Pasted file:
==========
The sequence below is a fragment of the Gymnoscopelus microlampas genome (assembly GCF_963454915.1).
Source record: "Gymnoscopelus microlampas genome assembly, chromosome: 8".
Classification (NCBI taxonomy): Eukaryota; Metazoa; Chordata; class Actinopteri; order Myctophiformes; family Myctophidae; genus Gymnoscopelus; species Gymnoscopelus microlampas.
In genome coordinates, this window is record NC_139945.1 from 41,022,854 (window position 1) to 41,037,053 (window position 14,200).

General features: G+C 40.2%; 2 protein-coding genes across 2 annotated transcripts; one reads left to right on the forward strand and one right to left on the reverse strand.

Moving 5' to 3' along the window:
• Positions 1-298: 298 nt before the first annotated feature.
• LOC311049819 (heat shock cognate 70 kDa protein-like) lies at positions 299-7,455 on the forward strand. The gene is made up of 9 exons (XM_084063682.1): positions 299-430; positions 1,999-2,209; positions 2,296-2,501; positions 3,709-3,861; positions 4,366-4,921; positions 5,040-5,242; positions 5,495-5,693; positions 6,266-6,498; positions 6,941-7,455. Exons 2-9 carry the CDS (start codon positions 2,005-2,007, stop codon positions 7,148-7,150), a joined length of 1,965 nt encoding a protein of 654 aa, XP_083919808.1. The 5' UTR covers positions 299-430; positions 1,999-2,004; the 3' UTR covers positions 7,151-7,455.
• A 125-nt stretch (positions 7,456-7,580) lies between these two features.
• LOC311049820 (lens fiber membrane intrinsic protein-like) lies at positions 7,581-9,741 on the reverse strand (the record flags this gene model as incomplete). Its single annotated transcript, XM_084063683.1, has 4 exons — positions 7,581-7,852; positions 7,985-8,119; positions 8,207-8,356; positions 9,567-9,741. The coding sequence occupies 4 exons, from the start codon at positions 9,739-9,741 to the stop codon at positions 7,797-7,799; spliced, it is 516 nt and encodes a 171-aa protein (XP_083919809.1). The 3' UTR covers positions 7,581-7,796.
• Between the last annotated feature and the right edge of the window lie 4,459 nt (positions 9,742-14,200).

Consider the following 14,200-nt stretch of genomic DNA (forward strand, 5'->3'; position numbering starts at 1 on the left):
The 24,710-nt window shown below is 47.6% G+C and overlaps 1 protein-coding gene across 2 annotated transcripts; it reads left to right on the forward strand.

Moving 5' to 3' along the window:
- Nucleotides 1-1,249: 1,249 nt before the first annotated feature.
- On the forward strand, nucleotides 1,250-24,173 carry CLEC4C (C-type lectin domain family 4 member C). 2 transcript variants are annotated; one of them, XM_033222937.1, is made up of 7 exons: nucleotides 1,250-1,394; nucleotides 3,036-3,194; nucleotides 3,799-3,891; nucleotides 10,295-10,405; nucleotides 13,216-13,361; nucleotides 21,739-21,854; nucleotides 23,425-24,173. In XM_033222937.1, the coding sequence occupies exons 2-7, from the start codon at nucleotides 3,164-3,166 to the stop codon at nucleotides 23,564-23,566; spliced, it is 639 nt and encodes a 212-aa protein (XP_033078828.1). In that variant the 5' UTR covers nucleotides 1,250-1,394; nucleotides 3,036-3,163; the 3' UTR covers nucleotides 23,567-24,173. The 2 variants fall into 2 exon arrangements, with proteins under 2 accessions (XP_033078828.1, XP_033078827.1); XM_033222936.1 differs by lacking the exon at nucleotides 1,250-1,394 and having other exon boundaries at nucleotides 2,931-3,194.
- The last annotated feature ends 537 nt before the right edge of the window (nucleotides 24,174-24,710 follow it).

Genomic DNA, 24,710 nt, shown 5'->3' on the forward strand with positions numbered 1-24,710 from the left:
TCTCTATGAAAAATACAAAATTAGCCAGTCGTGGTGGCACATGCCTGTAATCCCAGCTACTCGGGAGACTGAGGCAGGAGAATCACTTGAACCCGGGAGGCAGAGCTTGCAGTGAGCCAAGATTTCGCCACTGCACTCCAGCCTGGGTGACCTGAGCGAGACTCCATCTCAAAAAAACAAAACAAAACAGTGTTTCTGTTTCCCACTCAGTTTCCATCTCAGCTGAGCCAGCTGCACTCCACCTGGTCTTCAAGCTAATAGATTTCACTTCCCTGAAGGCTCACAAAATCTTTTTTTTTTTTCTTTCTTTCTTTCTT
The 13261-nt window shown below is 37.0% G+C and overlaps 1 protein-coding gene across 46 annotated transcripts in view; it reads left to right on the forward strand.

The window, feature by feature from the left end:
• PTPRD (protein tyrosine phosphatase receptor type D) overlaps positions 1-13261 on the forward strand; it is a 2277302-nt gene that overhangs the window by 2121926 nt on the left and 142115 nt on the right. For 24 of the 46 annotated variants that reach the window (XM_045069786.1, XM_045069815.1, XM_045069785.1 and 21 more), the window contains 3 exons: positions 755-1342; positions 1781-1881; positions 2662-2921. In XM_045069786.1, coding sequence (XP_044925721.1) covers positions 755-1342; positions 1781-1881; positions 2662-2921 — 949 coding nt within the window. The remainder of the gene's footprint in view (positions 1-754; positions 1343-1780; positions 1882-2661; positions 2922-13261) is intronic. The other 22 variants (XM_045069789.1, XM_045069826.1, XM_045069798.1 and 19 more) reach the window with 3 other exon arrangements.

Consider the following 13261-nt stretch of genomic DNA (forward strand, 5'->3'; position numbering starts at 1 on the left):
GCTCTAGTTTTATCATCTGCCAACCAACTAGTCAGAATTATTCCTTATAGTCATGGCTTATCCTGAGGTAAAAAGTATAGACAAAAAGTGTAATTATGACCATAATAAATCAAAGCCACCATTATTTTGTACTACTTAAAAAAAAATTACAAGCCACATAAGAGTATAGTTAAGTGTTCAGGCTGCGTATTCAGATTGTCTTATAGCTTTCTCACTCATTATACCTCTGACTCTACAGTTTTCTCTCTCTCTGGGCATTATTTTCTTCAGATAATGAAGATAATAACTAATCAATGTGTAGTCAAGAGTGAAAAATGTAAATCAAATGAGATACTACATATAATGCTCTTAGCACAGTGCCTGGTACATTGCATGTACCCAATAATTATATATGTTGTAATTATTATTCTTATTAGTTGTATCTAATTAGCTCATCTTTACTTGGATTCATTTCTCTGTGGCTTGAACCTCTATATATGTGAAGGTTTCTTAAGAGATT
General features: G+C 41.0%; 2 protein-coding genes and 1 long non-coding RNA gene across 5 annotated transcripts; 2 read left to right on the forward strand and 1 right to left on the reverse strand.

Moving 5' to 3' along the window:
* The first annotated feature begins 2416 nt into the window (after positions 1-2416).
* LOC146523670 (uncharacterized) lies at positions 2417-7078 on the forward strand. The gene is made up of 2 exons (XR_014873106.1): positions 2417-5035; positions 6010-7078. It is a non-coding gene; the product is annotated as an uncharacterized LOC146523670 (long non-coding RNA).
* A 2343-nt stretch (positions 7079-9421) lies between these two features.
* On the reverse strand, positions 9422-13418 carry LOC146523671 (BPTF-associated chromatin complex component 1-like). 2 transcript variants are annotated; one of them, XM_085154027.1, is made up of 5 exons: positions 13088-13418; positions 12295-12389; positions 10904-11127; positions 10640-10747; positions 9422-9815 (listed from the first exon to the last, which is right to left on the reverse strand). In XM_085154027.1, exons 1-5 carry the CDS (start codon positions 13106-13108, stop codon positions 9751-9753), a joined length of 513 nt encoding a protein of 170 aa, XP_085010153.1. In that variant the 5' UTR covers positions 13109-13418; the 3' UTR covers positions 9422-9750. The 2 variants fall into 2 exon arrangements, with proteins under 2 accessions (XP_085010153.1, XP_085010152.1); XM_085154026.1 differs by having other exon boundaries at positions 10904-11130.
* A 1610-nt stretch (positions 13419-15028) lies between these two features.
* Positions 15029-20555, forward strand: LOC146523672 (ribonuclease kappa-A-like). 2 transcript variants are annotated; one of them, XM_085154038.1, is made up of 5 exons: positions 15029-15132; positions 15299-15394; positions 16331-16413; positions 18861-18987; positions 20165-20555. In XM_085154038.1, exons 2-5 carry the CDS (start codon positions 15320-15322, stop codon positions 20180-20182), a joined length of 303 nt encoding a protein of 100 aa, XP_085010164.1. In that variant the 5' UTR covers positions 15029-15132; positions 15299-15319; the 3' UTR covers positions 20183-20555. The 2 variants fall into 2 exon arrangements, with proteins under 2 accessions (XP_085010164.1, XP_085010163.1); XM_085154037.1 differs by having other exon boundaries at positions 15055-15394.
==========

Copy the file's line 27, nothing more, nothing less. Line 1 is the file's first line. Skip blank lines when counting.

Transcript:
* The first annotated feature begins 2416 nt into the window (after positions 1-2416).